Hide This

FREEHER HealthToolkit

HER Health Toolkit

Sign up for EmpowHER updates and you'll receive our
FREE HER Health Toolkit

Pink Eye

Get Email Updates

Pink Eye Guide

Susan Cody HERWriter Guide

Have a question? We're here to help. Ask the Community.

ASK

Health Newsletter

Receive the latest and greatest in women's health and wellness from EmpowHER - for free!

What You Need to Know about Pink Eye

By MC Kelby HERWriter
 
Rate This
What You Need to Know about Pink Eye 5 5 1
Pink Eye related image
Photo: Getty Images

According to the American Journal of Infection Control, more than three million school days in the U.S. are missed every year due to acute conjunctivitis. Pink eye and conjunctivitis are the same medical condition. Pink eye is fairly common in children and even adults.

There are several types of pink eye. Types of pink eye include: allergic (dust mites, pet dander, etc.) irritant (swimming pool chlorine, smog, etc.), bacterial, and viral. Bacterial and viral are both highly contagious forms of pink eye. Allergic and irritant pink eye are not contagious.

How do you get pink eye? According to the American Academy of Ophthalmology there are several ways to get pink eye. Some of them include:

• Touching your eyes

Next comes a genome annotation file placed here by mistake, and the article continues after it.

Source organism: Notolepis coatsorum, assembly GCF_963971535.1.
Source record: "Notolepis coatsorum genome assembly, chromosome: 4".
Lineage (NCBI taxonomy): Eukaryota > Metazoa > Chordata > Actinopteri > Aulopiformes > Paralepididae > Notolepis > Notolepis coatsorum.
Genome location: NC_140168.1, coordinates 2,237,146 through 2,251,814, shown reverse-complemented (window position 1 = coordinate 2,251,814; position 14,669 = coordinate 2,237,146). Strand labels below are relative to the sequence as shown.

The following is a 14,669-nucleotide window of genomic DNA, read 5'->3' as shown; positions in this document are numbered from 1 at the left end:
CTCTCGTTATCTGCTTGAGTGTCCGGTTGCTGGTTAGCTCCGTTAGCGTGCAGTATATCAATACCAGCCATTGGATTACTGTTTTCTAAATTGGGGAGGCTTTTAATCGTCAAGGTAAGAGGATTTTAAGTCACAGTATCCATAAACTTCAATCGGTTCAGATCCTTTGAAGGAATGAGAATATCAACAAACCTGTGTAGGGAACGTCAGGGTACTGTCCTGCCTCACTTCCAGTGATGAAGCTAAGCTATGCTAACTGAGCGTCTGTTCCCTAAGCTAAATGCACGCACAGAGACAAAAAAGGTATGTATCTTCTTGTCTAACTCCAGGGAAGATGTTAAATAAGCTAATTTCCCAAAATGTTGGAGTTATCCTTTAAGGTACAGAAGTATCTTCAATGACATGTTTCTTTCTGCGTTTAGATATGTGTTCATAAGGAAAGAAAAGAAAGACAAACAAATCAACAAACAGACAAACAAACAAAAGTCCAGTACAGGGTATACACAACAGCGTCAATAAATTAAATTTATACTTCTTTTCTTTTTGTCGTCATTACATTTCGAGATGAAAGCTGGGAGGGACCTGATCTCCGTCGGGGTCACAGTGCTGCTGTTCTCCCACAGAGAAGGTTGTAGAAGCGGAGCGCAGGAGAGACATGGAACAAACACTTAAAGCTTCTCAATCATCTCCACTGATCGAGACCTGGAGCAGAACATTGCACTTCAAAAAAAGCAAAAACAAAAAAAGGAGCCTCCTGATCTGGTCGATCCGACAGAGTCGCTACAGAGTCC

• Reusing handkerchiefs and towels when wiping your face and eyes
• Using old cosmetics, and/or sharing them with other people
• Forgetting to wash your hands often
• Not cleaning your contact lenses properly

Children are usually most susceptible to getting pink eye from bacteria or viruses because they are in close contact with so many others in school or day care centers.

The Centers for Disease Control and Prevention (CDC) and National Institute of Health (NIH) state the following are pink eye symptoms:

• Crusting of the eyelids and eyelashes
• Sensitivity to light
• Gritty feeling in the eye
• Redness or pinkness in the eyes
• Itching of the eye
• Burning eyes
• Increased tearing
• White, yellow or green eye discharge
• Eye pain
• Blurred vision

Pink eye treatments include the following:

• For allergic pink eye, treat with an over-the-counter antihistamine and apply cold compresses.
• For bacterial pink eye, your doctor may prescribe an antibiotic eye drop.
• For viral pink eye, the symptoms will disappear after one-two weeks.

Here are some other pink eye remedies:

• Purchase an over-the-counter eye drops (like artificial tears).
• For bacterial or viral pink eye, apply a warm compress to the eyes. Soak a lint-free cloth in warm water and ring out excess water. Gently apply the compress.
• For allergic pink eye use a cold compress.

Add a CommentComments

There are no comments yet. Be the first one and get the conversation started!

Image CAPTCHA
Enter the characters shown in the image.
By submitting this form, you agree to EmpowHER's terms of service and privacy policy

We value and respect our HERWriters' experiences, but everyone is different. Many of our writers are speaking from personal experience, and what's worked for them may not work for you. Their articles are not a substitute for medical advice, although we hope you can gain knowledge from their insight.

Improved

1990 Health

Changed

840 Lives

Saved

718 Lives
12 lives impacted in the last 24 hrs Learn More

Take Our Featured Health Poll

Do your teens have their own cellphones?:
View Results